Help End the Abuse of Emergency PowersThroughout his presidency, Trump has continually threatened to expand his power, declaring national emergencies and ignoring constitutional limitations.
Last week alone, Trump made a stunning Twitter declaration that American companies are “hereby ordered” to find alternatives to China, and reportedly promised preemptive pardons for anyone willing to break the law in order to build his wall at the southern border.
Now, the Department of Defense has begun diverting funds away from their congressionally approved construction programs, sacrificing military needs for Trump’s pet political project.
How does Trump justify his abuses of power? By citing The International Emergency Economic Powers Act (IEEPA) of 1977, which authorizes a president to regulate international commerce in the event of a national emergency. Laws like IEEPA, enacted since the 1970s, effectively give the executive branch powers that constitutionally belong to the legislature, in order to respond to immediate emergencies.
But Trump is stretching these powers beyond what the laws and the constitution ever envisioned, declaring anything an emergency in order to seize more power. He is circumventing the legislative branch by reallocating funds without congressional approval, and despite the fact that Congress has repeatedly refused to give him the full funding he demanded.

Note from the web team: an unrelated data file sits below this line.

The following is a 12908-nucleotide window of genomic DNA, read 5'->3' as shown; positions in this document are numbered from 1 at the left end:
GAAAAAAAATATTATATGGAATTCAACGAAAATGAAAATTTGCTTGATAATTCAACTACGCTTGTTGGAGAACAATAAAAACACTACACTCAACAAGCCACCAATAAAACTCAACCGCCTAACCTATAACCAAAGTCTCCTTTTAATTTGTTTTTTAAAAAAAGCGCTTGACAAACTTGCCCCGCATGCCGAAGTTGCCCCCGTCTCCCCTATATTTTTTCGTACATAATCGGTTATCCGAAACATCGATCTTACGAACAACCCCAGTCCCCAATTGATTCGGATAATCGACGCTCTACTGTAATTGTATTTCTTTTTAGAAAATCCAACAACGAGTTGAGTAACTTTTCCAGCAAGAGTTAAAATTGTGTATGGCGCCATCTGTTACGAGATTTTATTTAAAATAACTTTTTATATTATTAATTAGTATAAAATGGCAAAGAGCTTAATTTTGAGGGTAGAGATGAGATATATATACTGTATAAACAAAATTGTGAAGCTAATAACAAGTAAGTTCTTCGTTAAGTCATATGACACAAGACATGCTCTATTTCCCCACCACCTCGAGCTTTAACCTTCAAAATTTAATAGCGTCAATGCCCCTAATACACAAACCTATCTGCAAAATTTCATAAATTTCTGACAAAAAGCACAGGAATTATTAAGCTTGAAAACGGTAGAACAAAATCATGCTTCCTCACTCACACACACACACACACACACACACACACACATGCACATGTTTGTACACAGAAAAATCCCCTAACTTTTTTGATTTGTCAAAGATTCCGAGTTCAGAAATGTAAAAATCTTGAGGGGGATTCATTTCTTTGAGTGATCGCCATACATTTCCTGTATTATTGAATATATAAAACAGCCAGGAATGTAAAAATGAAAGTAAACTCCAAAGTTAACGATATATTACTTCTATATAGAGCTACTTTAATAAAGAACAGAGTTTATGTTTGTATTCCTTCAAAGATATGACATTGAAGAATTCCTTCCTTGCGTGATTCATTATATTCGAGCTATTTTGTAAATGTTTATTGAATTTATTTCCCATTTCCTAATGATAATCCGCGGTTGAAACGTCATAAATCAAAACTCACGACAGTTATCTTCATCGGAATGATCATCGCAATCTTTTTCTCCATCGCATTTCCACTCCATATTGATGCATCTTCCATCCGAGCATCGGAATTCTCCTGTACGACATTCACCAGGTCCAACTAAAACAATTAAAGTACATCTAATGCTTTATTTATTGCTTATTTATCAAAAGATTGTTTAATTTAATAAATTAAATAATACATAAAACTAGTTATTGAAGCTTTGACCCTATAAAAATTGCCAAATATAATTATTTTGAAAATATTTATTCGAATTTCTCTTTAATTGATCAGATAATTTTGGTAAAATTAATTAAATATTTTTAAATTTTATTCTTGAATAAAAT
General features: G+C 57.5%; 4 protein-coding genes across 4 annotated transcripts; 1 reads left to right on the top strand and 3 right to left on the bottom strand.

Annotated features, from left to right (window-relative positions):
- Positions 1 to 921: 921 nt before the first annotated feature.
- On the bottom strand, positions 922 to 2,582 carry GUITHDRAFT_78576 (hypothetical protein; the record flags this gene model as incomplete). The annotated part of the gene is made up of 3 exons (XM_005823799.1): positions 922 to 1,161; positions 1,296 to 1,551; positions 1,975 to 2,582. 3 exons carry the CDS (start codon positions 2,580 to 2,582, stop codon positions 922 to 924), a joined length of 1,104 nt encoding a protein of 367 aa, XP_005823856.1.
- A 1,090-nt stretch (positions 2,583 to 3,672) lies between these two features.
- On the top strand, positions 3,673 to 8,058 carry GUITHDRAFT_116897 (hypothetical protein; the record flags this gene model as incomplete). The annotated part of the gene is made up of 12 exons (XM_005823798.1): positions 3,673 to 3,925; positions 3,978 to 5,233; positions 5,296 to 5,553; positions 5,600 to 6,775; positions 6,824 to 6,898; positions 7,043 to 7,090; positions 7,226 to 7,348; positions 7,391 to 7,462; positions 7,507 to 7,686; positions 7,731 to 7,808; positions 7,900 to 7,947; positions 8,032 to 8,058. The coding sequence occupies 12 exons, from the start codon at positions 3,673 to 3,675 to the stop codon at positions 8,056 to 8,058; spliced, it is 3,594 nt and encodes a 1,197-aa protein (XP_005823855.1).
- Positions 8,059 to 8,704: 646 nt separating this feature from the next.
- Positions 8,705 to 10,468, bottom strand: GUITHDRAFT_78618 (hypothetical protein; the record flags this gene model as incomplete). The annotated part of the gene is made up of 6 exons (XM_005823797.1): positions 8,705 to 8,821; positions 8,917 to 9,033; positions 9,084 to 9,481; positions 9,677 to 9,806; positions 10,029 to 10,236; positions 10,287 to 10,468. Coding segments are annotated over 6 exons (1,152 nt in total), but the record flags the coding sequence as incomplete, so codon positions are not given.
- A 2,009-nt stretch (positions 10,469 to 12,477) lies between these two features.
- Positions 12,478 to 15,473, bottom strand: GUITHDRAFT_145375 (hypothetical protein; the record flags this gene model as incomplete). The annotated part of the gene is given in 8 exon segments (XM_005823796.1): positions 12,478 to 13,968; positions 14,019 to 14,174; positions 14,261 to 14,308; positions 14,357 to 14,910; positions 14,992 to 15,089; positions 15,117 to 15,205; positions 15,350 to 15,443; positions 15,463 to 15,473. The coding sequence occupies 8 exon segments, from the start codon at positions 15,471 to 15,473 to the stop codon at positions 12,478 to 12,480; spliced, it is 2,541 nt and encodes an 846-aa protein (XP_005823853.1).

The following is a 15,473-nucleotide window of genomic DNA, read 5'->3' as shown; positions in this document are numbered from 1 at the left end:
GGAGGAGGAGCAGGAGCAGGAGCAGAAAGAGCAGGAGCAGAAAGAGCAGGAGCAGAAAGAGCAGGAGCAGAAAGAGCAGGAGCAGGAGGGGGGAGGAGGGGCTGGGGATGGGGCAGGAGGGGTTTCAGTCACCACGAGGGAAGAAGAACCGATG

It’s hardly the first time he’s invented emergencies that only he could solve with authoritarian zeal. But there’s a larger issue: this president thinks he is all-powerful, and Congress continues to surrender its power to the executive, sacrificing its ability to check this or future presidents that may abuse their power.
If Congress doesn’t protect its constitutional authorities and the balance of power, America may realize the founders’ greatest fear: an unaccountable and unstoppable executive.
That’s why Stand Up Republic is working with members of the House of Representatives and the Senate to reform national emergency powers and reclaim Congress’ constitutional authority. For the sake of our country, we must rebalance the powers of government, reinforcing the separation of powers and checks and balances, as our founders intended.
We cannot let partisan interests or petty in-fighting stand in the way of strengthening the guardrails of our republic. These reforms are essential in protecting the balance of powers which give citizens control over our government. If Congress doesn’t take action now, this president and any successor – of either party – would feel empowered to override Congress and the people to pursue their own personal agendas.
No one person should ever have that power in America. It is incumbent upon us to ensure that our power as citizens is preserved, by strengthening that of our representatives in Congress, who remain most accountable to us.